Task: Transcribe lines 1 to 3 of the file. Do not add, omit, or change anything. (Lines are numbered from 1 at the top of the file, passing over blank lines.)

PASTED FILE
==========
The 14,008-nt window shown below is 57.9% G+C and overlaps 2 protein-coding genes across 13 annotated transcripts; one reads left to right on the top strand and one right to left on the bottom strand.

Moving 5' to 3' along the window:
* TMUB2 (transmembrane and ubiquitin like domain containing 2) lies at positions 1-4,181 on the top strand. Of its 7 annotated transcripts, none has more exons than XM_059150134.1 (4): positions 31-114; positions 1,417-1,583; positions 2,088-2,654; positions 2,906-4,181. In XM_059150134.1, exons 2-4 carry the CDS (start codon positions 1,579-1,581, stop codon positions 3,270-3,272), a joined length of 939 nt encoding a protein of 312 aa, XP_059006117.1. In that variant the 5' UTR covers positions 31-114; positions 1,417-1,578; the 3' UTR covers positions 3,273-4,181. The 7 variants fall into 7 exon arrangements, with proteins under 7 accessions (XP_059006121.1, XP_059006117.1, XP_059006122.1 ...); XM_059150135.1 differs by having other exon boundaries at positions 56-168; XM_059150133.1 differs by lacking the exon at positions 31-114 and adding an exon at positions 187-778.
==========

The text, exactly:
The 14,008-nt window shown below is 57.9% G+C and overlaps 2 protein-coding genes across 13 annotated transcripts; one reads left to right on the top strand and one right to left on the bottom strand.

Moving 5' to 3' along the window:
* TMUB2 (transmembrane and ubiquitin like domain containing 2) lies at positions 1-4,181 on the top strand. Of its 7 annotated transcripts, none has more exons than XM_059150134.1 (4): positions 31-114; positions 1,417-1,583; positions 2,088-2,654; positions 2,906-4,181. In XM_059150134.1, exons 2-4 carry the CDS (start codon positions 1,579-1,581, stop codon positions 3,270-3,272), a joined length of 939 nt encoding a protein of 312 aa, XP_059006117.1. In that variant the 5' UTR covers positions 31-114; positions 1,417-1,578; the 3' UTR covers positions 3,273-4,181. The 7 variants fall into 7 exon arrangements, with proteins under 7 accessions (XP_059006121.1, XP_059006117.1, XP_059006122.1 ...); XM_059150135.1 differs by having other exon boundaries at positions 56-168; XM_059150133.1 differs by lacking the exon at positions 31-114 and adding an exon at positions 187-778.